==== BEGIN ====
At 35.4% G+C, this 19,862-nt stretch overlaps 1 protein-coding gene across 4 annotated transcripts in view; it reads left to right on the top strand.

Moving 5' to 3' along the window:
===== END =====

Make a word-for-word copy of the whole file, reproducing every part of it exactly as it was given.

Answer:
At 35.4% G+C, this 19,862-nt stretch overlaps 1 protein-coding gene across 4 annotated transcripts in view; it reads left to right on the top strand.

Moving 5' to 3' along the window: